Artful Comedy

Now sing!
Let’s all be jolly
Banish melancholy
Life is but a party
A never-ending ball
And if you will or if you won’t
And if you do or if you don’t
‘Tis a choice of folly
La la la la
For nitwits are we all.

Thus the opening song, sung by the raucous cast of Carlo Goldoni’s commedia dell’arte masterpiece, The Servant of Two Masters, adapted by Constance Congdon, now playing at the Yale Rep.  The song is an invitation to a celebration of silliness, slapstick, stupidity, and, yes, sincerity -- for true love carries the day on all levels.  En route to betrothed bliss are mistaken identities, disguises, love-lorn histrionics, jealousies, subterfuge, foolery involving food and letters and trunks, banter and sexual innuendo, lovely tableaux, and graceful, lyrical song.

What’s not to like?  It’s a play anyone can enjoy, bursting with vitality and love of stagecraft in all its crowd-pleasing showiness.  The costumes (by Valérie Thérèse Bart) are gorgeous, the use of space, backdrops, and props playful, the timing precise, the comic bits keep coming, and the gears keep shifting.  Just when you think the play is about to settle into a predictable series of convolutions to keep the right innamorati from getting together, something unexpected comes along -- like fish and pots being flung toward the audience to be doggedly snatched from the air by the intrepid Truffaldino, a buffoon in motley, who tries to serve two masters in hopes of doubling his meal ticket.

And when you think, by Intermission, you’ve seen all Steve Epp has to offer in the role, guess again. In the second half, his dialogue with one master -- the preening, effete Florindo (Jesse J. Perez in a role that takes playing ‘broad’ to new lengths and heights) -- becomes an astounding series of non sequiturs and verbal pratfalls. And it’s then that Truffaldino, who has been winking at the audience throughout in asides, seems to become the naively inspired master of ceremonies in a plot that exposes the foolishness undergone in the name of love, pride, hunger, but that also lets us all off the hook. Nitwits we may be, but we know a happy ending when it’s coming.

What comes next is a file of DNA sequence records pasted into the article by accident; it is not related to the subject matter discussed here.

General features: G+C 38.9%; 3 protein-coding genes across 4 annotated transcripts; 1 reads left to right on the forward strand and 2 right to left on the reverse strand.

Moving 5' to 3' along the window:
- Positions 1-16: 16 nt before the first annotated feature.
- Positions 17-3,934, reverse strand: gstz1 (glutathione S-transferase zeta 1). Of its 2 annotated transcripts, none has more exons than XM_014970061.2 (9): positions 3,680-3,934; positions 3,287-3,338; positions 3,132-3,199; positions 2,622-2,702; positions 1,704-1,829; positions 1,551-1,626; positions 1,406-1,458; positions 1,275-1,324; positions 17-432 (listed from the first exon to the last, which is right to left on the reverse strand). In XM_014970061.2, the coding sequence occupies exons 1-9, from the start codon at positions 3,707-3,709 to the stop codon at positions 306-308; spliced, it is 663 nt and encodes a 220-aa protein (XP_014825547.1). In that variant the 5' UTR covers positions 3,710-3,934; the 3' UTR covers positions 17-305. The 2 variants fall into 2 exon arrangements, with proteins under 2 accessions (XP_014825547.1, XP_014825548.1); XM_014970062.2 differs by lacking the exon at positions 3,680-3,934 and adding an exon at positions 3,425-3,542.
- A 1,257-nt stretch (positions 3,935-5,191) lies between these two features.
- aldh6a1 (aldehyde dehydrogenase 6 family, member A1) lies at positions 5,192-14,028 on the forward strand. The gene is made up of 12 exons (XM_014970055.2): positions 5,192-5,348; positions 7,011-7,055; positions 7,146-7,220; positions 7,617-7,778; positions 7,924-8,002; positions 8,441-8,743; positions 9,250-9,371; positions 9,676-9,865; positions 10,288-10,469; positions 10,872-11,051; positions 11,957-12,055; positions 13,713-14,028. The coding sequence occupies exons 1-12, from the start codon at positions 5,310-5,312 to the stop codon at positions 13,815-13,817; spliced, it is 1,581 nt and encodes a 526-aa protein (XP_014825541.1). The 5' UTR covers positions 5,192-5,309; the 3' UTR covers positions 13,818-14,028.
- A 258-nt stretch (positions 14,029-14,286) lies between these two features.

Particularly memorable, besides Epp and Perez, are Allen Gilmore as Pantalone, father of the bride, a cartoon come to life, with a voice modulating all over the scale, from full-throated rage to unctuous glissandos; and Da’Vine Joy Randolph, of the Yale School of Drama, as his daughter -- petulant, heart-felt, sassy, with but a heartbeat separating her moods. Her duet of longing with her maid Smeraldina (Liz Wisan, also of YSD), smitten by Truffaldino, offers lyric relief from all the comedy, and the sensible Smeraldina gets to deliver with gusto the somewhat dated imprecations about a sexual double standard: how women are held up to scorn for infidelity, while no one says a word about male trespasses (sure, sure, tell that to Tiger Woods).

But, lest you think this show has nothing to say to our modern sensibilities, check out the menu duet -- in which Truffaldino and the master cook Brighella (Liam Craig) ponder a five course dinner with evocative gestures and sound effects for each creature slaughtered for the feast.

In many such moments, director Chris Bayes, Head of Physical Acting at YSD, demonstrates what is meant by that term: the choreography of repetitive gestures, reactions, and vocal registers create a comic thread that runs through the play’s various encounters, making the characters themselves, ably abetted by the trio of musicians on stage, seem part of a vast musical composition, a comic folk opera that recalls the antics of the Marx Brothers, the early Woody Allen, and any good comedy duo or troupe you’d care to name.

For a good time . . .

The Servant of Two Masters by Carlo Goldoni Adapted by Constance Congdon From a translation by Christina Sibul Directed by Christopher Bayes March 12 to April 3, 2010 Yale Repertory Theatre Photographs: © 2010 Richard Termine